Why Netflix is Clamping Down on Password Sharing

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After years of being open-minded about users sharing their passwords with friends and family, Netflix is finally pulling the plug on password sharing. But why?

Why There Won’t Be Password Sharing on Netflix

When was the last time you shared your account password to any platform with a friend or family member? Well, the most sensible thing to do when dealing with online accounts is usually to keep your passwords private and never share them with anyone. It could be your password to, say, your go-to iGaming site like Vulkan Vegas casino or even something as simple as your email account. Interestingly, streaming platforms have, for the longest time, been the exception to the rule, with Netflix being the most infamous.


In a move that has been a blow to tons of sub-members, the world’s largest streaming platform, Netflix, recently announced that the era of account password sharing is coming to an end. The streaming giant recently disclosed that it would begin charging people to share accounts to encourage more users to pay for their own memberships. Following this drastic announcement, the platform has faced backlash online from thousands of critics who are unhappy with the decision.


Netflix’s 2017 Tweet that ‘Love is sharing a password’ has even been dug up by trolls who had a field day dragging the company. Nonetheless, despite the criticisms, it appears that the streaming platform is sticking to its guns on the way forward, with the new policy already being rolled out in some pilot countries. So, what could have pushed the streaming wars’ top contender to make this decision? Let’s try to make sense of it all.


How Netflix Has Rationalized the Move

In a recent blog post, Netflix clarified its stance of choosing to clamp down on password sharing, which in all honesty, is justified. The company directly attributed password sharing to its dwindling revenue numbers. Indeed, there’s been a slump in new Netflix subscribers for the first time in over a decade of dominating streaming wars. The slowed-down subscription rate has, in turn, hurt its ability to produce quality content for its members.


So, it remains to be seen the effect this move will have on the platform’s subscriber count, as thousands online have vowed to jump ship and switch to other streaming platforms. Some online users are even considering going back to the good old times when Torrent downloads were the order of the day.


Well, while it may all seem like trolling, these views should worry Netflix, mainly because the platform lost 970,000 subscribers in the second quarter of 2022. It was the biggest subscriber loss the streaming giant has faced in its 25 years of existence, and another membership exodus won’t do it any favors.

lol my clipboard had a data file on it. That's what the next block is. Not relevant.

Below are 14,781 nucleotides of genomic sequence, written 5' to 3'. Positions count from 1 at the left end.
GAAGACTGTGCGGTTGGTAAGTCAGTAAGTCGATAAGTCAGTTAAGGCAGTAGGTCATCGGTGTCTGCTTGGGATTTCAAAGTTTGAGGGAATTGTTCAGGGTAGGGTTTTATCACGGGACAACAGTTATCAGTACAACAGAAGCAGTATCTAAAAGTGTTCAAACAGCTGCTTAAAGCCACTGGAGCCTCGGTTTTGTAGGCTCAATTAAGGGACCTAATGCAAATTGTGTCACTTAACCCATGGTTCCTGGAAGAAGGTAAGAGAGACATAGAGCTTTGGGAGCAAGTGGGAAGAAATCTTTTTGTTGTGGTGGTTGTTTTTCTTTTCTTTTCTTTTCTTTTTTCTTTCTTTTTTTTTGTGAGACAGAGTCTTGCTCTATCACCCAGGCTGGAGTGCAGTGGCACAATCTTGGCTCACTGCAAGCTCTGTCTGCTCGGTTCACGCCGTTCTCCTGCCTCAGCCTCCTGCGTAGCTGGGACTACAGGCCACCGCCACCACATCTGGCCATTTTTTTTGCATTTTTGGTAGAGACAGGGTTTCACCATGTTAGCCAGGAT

How Will Netflix Crack the Whip on Password Sharing?

For over two decades, the default Netflix user option has been that one account can host up to five profiles at a go. Now, under the new set of rules, these profiles will change to sub-accounts that will cost money to the primary account holder. Password sharing has now been moved exclusively for people who live together in the same household, i.e., people who live under one roof with the account owner.


However, if you live in a separate household, the new rules dictate that you must sign up for your own Netflix account to enjoy the streaming service. When a user who isn’t in your household tries to access your account, you, as the primary subscriber, will be contacted by Netflix to approve the user as a verified account. After accommodating these extra members under your account, you will have to cater to their membership fees as the primary subscriber.


That said, most parts of the world will get some time to take in the news of this bombshell that Netflix has just dropped on millions of its subscribers. However, if you are a subscriber in Canada, New Zealand, Portugal, and Spain, the new policy on paid password sharing has already taken effect. As for the rest of the world, the streaming platform has said it will implement this feature periodically over the coming quarters.


In the countries where Netflix has rolled out paid password sharing, here is how much more primary subscribers will be paying for adding a new user outside their household to their account:

Country Price Per Extra Sub-member
Canada 7.99 CAD ($5.96)
New Zealand 7.99 NZD ($5.09)
Spain €5.99 ($6.45)
Portugal €3.99 ($4.30)


Parting Shot

Netflix’s move to keep password sharing in check is brave, albeit very risky, amid the raging streaming wars against other giants like Hulu, Disney+, HBO Max, and Peacock. So, things can either go very well for Netflix to a point where other streaming services will follow suit, or the new policy may end up imploding in its face. Only time will tell!


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